WASHINGTON – Despite some “encouraging developments,” threats to tribal sovereignty still come “from every branch and every corner of federal and state governments,” the president of the National Congress of American Indians said Monday.
NCAI President Fawn Sharp said in a wide-ranging State of Indian Nations address that the state of the nations is strong, with “remarkable stories of cultural, social, political and economic renewal” made possible by “the greatest indigenous core value of all – self-governance.”
But that self-governance continues to be threatened by many Americans, including policymakers, who don’t understand tribal sovereignty, she said.
“They don’t recognize the indisputable fact that we are genuine governments with the right, and more importantly, the ability, to govern our own lands and communities,” Sharp said.
The annual address touched on everything from a lack of federal funding for tribal programs to concerns about voter suppression and climate change. But through it all, Sharp stressed the need to renew the “enduring government-to-government relationship between tribal nations and the U.S. government.”
There have been successes in the past year – like the reauthorization of a grant program for the study of Native American languages and the passage of a bill to fund tribal colleges – but Sharp said those “are the exceptions to an increasingly alarming rule.”
She pointed to Congress’ refusal to pass a reauthorization of the Violence Against Women Act, that has given tribes greater authority to prosecute domestic violence cases, and legal attacks on the Indian Child Welfare Act, which gives priority to tribal members in adoption cases.
VAWA, she said, provided justice for Native victims of violence “where none existed before,” but that Congress is “refusing to expand tribal authority to administer justice for sexual violence, child abuse, stalking, and human trafficking.”
Among the greatest threats to Indian Country are the ongoing problems “caused by federal inaction and indifference,” Sharp said. That neglect was “powerfully illustrated” in the U.S. Commission on Civil Rights’ 2018 report, “Broken Promises,” which said the “federal government continues to fail to support adequately the social and economic wellbeing of Native Americans.”
“This report is a troubling glimpse into the pervasive impacts that federal budget shortfalls have on the health and vibrancy of tribal communities,” said Sharp, noting that the 2018 report mirrored findings of a report 15 years earlier.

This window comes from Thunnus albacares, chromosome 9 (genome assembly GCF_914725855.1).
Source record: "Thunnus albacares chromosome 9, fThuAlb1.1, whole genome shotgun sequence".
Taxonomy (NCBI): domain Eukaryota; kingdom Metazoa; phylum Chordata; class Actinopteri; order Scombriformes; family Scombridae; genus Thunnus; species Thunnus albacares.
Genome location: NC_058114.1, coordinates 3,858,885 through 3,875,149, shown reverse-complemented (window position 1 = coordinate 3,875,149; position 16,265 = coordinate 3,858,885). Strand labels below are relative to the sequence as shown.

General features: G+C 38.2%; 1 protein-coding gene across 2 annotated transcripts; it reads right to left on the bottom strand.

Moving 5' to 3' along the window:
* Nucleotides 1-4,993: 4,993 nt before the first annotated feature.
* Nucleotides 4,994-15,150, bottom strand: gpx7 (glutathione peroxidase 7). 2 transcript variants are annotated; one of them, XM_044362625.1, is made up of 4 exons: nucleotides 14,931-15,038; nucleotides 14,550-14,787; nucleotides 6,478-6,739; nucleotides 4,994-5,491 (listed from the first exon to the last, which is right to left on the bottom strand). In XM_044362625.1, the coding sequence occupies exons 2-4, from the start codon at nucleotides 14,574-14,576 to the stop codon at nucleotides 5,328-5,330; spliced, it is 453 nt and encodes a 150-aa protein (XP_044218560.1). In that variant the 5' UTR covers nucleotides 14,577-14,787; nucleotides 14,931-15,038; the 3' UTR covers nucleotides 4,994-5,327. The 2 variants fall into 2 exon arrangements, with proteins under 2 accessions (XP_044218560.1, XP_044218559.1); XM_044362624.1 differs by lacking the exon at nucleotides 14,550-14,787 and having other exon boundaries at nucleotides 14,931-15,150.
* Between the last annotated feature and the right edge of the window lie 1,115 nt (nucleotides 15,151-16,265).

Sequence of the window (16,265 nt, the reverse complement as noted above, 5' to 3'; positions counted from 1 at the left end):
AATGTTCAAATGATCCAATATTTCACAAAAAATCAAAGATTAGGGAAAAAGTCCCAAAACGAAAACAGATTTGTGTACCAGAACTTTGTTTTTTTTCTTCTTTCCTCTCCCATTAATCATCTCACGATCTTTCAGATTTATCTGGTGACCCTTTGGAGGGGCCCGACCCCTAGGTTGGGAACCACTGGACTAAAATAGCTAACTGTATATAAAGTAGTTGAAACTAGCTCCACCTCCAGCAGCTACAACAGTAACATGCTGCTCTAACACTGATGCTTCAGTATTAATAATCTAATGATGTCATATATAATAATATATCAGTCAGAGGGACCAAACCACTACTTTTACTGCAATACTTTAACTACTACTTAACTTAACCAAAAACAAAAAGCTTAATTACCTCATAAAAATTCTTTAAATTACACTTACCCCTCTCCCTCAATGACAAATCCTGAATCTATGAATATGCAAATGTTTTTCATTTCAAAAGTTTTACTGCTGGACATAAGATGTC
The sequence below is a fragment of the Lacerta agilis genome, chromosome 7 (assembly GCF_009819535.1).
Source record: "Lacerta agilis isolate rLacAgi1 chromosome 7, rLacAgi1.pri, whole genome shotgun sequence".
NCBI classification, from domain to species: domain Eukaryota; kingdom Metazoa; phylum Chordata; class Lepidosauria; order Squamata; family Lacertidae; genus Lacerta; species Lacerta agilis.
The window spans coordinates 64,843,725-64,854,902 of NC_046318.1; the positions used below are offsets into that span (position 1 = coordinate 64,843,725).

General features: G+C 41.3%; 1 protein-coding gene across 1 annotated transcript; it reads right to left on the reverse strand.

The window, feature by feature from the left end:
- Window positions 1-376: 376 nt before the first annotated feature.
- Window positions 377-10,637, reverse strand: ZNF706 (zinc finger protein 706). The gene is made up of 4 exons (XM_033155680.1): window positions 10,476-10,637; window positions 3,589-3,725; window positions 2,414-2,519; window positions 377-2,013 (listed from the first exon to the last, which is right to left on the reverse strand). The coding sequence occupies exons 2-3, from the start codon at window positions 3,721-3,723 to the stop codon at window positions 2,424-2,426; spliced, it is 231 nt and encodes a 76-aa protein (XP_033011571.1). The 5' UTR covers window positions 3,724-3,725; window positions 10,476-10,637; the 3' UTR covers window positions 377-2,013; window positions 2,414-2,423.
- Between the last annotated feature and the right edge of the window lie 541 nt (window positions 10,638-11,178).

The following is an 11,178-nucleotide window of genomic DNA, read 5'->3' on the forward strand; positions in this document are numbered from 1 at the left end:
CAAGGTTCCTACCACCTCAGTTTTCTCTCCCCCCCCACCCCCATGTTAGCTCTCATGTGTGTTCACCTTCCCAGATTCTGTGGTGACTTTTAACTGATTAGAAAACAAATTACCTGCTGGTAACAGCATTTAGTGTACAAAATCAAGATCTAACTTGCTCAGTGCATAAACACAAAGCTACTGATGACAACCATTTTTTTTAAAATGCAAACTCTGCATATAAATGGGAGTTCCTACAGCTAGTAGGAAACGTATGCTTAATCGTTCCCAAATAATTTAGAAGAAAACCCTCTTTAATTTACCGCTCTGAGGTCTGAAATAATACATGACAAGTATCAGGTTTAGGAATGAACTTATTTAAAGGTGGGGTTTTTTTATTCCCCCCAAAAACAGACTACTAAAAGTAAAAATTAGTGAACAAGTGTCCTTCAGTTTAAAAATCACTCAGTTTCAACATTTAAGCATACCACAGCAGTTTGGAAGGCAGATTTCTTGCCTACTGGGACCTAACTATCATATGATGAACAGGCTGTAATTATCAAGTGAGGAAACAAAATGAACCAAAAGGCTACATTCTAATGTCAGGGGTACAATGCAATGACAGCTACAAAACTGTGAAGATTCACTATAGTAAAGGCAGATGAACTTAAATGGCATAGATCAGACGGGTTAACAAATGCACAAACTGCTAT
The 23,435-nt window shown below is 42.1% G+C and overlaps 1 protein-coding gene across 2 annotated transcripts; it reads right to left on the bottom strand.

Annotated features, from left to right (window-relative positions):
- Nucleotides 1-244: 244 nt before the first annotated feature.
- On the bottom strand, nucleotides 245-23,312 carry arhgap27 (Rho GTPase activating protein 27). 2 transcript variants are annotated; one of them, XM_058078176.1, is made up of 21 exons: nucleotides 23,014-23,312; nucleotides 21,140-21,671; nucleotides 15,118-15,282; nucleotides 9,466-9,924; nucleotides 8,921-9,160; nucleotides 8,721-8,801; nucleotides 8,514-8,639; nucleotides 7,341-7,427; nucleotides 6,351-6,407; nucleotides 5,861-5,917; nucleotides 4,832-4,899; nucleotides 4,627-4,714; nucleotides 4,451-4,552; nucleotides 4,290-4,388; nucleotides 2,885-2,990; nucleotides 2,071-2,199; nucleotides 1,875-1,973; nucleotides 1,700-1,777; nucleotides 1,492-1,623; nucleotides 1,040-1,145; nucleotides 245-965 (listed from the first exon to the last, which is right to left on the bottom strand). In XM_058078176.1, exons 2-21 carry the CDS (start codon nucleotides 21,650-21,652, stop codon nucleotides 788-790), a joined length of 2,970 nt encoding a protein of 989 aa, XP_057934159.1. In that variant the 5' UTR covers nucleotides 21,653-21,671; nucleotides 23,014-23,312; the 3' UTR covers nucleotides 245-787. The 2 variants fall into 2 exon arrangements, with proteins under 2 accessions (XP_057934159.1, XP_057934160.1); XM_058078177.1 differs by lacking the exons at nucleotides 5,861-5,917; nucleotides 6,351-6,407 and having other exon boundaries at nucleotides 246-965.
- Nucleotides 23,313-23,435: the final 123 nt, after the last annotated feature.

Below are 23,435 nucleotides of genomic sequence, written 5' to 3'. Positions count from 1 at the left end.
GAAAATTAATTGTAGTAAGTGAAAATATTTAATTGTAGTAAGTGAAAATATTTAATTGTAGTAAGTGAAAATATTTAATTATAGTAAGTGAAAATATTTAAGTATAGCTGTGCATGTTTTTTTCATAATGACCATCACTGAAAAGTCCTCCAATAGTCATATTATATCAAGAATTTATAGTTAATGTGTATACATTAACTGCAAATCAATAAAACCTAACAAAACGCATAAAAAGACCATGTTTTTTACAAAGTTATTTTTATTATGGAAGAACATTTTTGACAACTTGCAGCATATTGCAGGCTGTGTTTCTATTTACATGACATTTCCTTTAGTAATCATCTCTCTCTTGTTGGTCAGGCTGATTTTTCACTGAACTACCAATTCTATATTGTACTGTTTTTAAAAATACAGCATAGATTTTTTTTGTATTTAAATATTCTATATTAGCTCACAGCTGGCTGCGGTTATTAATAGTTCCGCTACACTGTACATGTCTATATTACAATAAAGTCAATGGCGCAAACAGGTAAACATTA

Sharp laid at least some of the problems at the feet of the Trump administration – a claim echoed in the congressional response by Rep. Deb Haaland, D-N.M.
“I have witnessed actions that I never thought possible by a president of the United States,” Haaland said during her speech.
Haaland said the most important legislation right now is the VAWA reauthorization, because “women have the right to be safe.”
President Donald Trump did sign an executive order in November creating “Operation Lady Justice,” a task force aimed at combating the problem of missing and murdered indigenous women. But Haaland said she is concerned that the task force does not include the voices of any survivors or tribal leaders.
She said the order “lacks concrete transparency and consultation requirements.” Haaland said the administration needs “to recognize the centuries of violence that Native people endured, which won’t be solved without concrete procedures and with only $1.5 million.”
She and Sharp both blamed the administration for inaction on climate change, an issue Sharp faced firsthand when rising sea levels forced her Quinault nation to move its main village to higher ground.
“Federal inaction and indifference is perhaps no more destructive than with the current failure of the administration and some in Congress to address the rapidly accelerating impacts of climate change, or even knowledge that it exists,” Sharp said.
Sharp called on the government to fully count Native Americans in the 2020 Census, and to protect them against attempts at voter suppression.
“We will settle for nothing less, and we will exercise our rapidly growing political power and voice in Washington and at the ballot box against any and all who fail to meet this standard,” she said.
That call to protect voting rights hit home for Susanna Osife and Tyler Owens – Jr. Miss Gila River and Miss Gila River, respectively – who were at Monday’s address.
The two said that ensuring that Native Americans have a voice is important, as they have seen “time and time again,” in their community and across Indian Country, that things that tribal communities hold important are being ignored.